When Nairobi residents went to vote on August 8, 2017, they were a fed up lot. They were fed up with the then incumbent governor Evans Kidero, who had been voted in with so much promise. At the time, Nairobi was choking in its own filth.
Garbage was everywhere, bursting sewers were the order of the day, desperate SMEs, many on the verge of collapse, were camping every day in the corridors of City Hall seeking to find somebody, anybody, who could assist them get payments that had been stuck for months and were nowhere near being settled. Hawkers were strewn all over town, with their loudmouths and obstruction hampering the smooth running of the city.
Traffic jams had clogged up traffic, reducing movement to a crawl. Residents suffered from perennial water rationing that was not letting up despite the onset of rains and sinking of emergency boreholes. Corruption was at an all-time high in City Hall, and PSVs were a law unto themselves. Nairobi was literally grinding to a halt.
It was against this backdrop that then Nairobi senator, Mike Mbuvi Sonko, waded in, promising to deliver city residents from this morass. A weary populace embraced this supposed saviour, and he was elected governor with a resounding win! Sonko was then sworn in, and Nairobi sat back and waited for the promised transformation of the city, the restoration of Nairobi back to its former glory, no less.
The first 100 days passed with little to show — but Nairobians still kept the faith. It is now five months down the line and counting. What is the state of Nairobi? Nairobi is choking in its own filth.
Garbage is everywhere, bursting sewers are the order of the day (Muthurwa is the epicenter), desperate SMEs, those still surviving, are still camping at City Hall looking for anybody to assist them get paid (the governor claims he is verifying pending bills —a whole five months later). This is the type of situation that has bred rampant corruption in City Hall, and clearly it is not going away!
The traffic jams, if anything, have got worse, PSVs rule the roost, and are still a law unto themselves. By the time Sonko was elected, the country was receiving very good rains, but water rationing in Nairobi continues, and nobody from City Hall talks about the issue any longer.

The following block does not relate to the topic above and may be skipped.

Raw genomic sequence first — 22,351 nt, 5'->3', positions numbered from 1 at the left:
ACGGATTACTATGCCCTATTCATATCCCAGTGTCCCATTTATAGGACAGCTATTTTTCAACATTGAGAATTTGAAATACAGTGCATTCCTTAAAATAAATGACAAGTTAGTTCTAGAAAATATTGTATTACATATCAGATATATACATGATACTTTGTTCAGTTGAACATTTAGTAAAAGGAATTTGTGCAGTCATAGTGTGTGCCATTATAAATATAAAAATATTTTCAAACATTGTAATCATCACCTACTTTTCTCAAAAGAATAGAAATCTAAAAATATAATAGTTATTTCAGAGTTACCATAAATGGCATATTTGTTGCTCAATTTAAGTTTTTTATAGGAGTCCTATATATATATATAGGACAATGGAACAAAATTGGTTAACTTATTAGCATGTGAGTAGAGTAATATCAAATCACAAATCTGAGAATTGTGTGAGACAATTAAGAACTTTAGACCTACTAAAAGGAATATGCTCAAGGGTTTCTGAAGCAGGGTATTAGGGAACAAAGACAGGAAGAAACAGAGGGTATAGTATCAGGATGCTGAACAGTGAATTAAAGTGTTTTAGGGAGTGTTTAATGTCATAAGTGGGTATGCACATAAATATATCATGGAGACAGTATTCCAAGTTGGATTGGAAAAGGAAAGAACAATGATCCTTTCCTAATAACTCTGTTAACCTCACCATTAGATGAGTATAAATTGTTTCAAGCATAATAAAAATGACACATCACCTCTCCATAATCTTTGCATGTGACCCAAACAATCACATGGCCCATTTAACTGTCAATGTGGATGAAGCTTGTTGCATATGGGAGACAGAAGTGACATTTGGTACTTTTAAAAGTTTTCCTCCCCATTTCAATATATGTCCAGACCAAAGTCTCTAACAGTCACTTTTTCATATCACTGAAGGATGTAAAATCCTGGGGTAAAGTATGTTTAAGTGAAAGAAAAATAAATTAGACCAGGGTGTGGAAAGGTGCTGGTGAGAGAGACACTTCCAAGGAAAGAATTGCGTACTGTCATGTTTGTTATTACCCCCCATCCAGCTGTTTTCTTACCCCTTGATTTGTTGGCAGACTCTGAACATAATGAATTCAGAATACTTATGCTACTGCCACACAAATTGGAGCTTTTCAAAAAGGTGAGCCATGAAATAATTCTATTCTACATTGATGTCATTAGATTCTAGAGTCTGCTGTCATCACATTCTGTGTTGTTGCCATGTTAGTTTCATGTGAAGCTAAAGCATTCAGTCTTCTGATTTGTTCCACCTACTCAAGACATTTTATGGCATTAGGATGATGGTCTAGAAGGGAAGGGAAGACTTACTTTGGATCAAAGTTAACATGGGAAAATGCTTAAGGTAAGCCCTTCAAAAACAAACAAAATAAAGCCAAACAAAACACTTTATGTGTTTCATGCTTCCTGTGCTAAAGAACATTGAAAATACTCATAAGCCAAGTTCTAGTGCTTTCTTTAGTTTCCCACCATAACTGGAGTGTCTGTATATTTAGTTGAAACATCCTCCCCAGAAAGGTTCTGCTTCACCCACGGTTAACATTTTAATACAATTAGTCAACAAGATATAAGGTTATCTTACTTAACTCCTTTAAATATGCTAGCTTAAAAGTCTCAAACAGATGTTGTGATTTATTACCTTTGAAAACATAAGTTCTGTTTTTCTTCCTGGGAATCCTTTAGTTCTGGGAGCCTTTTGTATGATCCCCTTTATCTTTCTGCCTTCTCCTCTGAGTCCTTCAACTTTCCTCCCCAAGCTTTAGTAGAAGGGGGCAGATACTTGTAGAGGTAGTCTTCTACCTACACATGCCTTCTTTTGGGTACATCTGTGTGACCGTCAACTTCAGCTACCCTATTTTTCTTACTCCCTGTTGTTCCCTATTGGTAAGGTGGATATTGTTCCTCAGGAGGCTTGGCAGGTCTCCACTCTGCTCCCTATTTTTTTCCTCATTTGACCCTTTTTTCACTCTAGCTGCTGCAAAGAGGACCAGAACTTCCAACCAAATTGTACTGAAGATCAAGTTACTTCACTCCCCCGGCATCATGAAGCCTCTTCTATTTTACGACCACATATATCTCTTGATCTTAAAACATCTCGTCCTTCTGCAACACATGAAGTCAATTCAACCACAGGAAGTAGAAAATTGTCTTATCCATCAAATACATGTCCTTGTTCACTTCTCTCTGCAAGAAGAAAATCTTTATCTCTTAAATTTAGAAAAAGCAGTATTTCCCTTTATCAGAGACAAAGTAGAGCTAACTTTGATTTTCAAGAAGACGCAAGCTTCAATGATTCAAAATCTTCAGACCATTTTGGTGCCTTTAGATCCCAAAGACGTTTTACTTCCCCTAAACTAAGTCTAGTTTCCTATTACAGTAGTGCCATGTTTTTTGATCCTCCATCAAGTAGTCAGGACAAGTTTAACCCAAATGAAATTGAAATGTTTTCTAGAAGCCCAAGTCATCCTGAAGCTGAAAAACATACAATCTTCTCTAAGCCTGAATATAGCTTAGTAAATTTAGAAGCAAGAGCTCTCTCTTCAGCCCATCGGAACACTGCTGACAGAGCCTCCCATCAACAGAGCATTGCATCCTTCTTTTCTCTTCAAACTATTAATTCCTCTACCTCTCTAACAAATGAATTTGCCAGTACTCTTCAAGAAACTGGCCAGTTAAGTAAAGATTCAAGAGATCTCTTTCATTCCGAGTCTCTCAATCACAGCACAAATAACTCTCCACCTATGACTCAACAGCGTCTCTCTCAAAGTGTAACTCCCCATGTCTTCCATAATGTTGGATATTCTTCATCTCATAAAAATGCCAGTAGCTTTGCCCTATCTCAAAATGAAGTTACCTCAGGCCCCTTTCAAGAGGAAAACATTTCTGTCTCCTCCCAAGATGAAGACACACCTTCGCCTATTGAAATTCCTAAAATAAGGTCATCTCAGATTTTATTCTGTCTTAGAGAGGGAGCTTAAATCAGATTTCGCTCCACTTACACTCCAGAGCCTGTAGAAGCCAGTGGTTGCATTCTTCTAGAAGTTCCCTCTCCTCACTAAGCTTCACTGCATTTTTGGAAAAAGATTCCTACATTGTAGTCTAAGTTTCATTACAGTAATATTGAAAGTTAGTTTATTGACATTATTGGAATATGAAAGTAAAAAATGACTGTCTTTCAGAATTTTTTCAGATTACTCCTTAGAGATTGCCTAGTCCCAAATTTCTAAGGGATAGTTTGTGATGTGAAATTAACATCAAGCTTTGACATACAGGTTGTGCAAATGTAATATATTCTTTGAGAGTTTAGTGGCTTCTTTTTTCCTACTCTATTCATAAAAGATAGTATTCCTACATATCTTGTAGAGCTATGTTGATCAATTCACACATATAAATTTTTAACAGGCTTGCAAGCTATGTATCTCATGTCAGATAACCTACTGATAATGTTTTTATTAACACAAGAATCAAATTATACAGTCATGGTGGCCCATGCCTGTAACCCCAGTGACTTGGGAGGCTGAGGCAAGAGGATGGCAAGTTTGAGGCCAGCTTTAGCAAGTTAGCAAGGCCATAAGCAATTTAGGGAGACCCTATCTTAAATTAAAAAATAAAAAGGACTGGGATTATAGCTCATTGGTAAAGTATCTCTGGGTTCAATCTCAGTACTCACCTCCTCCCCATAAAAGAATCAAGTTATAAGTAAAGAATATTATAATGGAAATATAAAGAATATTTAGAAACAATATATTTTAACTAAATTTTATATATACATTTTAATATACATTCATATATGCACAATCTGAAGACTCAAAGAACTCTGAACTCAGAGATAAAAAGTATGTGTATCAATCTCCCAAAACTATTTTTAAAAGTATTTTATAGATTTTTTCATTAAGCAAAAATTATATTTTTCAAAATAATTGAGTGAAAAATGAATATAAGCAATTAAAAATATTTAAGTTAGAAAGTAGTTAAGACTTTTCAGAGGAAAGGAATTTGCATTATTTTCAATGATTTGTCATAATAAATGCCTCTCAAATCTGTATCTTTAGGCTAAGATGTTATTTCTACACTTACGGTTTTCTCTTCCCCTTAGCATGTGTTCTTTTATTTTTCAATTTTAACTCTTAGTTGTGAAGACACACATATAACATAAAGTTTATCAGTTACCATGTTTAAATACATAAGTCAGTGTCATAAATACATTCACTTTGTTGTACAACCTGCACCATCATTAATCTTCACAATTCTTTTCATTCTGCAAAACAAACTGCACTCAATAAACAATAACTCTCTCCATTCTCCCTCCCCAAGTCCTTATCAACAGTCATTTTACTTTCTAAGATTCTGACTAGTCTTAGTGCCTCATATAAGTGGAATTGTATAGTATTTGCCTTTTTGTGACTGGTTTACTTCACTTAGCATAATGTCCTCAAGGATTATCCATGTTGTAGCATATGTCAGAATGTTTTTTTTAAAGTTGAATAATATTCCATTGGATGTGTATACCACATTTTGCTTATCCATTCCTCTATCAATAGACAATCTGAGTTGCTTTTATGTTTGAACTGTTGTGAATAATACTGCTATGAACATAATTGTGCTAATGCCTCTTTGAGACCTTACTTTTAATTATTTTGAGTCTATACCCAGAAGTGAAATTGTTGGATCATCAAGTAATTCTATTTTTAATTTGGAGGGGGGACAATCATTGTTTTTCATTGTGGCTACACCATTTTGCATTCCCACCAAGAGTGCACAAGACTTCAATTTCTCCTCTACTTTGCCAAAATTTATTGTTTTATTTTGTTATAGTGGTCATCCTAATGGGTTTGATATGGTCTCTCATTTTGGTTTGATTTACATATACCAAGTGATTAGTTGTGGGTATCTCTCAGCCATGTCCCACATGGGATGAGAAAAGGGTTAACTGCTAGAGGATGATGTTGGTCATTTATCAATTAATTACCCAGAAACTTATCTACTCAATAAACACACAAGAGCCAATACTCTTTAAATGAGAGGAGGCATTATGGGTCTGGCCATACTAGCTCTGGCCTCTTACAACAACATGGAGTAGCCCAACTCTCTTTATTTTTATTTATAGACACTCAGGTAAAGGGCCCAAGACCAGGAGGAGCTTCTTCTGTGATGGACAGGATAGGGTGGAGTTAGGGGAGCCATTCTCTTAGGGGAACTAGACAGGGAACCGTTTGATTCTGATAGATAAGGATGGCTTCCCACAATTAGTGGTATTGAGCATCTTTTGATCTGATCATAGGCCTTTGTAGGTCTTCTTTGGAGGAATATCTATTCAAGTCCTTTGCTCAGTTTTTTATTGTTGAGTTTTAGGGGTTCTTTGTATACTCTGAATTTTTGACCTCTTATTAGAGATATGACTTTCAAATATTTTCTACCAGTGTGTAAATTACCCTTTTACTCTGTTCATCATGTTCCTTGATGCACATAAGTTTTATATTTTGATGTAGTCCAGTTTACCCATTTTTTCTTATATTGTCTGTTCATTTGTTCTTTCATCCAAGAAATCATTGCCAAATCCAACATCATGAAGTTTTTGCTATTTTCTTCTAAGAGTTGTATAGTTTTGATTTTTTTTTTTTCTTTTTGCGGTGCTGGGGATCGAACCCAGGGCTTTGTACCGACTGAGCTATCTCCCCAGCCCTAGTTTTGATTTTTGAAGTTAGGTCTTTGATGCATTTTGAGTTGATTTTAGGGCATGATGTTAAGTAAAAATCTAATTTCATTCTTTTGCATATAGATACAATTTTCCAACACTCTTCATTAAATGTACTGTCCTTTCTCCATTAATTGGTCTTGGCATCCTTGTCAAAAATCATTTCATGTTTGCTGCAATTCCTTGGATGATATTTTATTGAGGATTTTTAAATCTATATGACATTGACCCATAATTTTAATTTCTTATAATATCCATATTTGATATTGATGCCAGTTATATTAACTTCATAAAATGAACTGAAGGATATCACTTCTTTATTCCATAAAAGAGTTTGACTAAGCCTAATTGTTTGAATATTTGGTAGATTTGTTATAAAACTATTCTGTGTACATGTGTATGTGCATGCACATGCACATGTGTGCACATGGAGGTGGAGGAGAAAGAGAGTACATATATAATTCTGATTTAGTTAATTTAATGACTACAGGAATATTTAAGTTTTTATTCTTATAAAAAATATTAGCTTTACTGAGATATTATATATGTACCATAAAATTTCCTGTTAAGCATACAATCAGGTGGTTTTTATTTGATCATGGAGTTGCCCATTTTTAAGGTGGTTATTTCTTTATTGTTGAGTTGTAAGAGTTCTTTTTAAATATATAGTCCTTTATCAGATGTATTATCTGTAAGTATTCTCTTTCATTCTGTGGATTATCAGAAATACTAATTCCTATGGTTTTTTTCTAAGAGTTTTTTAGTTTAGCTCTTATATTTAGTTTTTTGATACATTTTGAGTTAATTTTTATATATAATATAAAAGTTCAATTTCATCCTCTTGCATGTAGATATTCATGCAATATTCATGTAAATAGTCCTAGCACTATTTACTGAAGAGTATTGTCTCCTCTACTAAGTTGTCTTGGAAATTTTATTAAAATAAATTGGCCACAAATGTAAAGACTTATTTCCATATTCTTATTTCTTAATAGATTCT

Hawkers are literally suffocating the city. After getting elected, the governor all but disappeared from the public — he is no longer seen anywhere, and especially where work needs to be done.
Media reports have it that he spends his time holed up in a Nairobi hotel which, it is claimed, he wants to buy. Surely, the governor’s priorities cannot be that subverted!
Nairobians expected to see Sonko leading from the front in tackling the problems that bedevil the city. As is his wont, they expected to see him in the middle of chain gangs clearing garbage, opening up clogged drainages, and unblocking sewers. They expected to see him leading his marshalls and traffic police in shepherding traffic to enhance flow and reduce jams.
They have been sorely disappointed. In other words, nothing has changed. This is despite the fact that the governor and his team enjoy enormous goodwill from the national government, something he is yet to use to the advantage of city residents.
The question that many in the city are asking is, has the new governor added any value really to the governance of the metropolis? Governor Sonko needs to very quickly vault the steep learning curve he has brought into this very high office. The omens are not good.
The governor has resorted to blaming cartels for his failure to live up to the high expectations he generated when campaigning. When Nairobians voted him in, one of the considerations was that his gung-ho and frontal approach to issues stood the best chance of breaking up cartels that have held City Hall hostage. He now seems to cringe from confronting them.
It does not help either when the city is awash with rumours that he is unable to forge a common front with his deputy. As team leader, you have to be able to marshall your troops and deploy them according to their capacities and with clear terms of reference and targets.
From all appearances, it looks like it is going to be another very long five years for Nairobi residents. Maybe, the governor is content to be a one-term governor. If current indications are anything to go by, Kidero’s tenure will be a walk in the park in comparison with what Nairobians will endure in the next five years. So, again, why did Nairobi residents vote out Kidero and replace him with Sonko? —[email protected]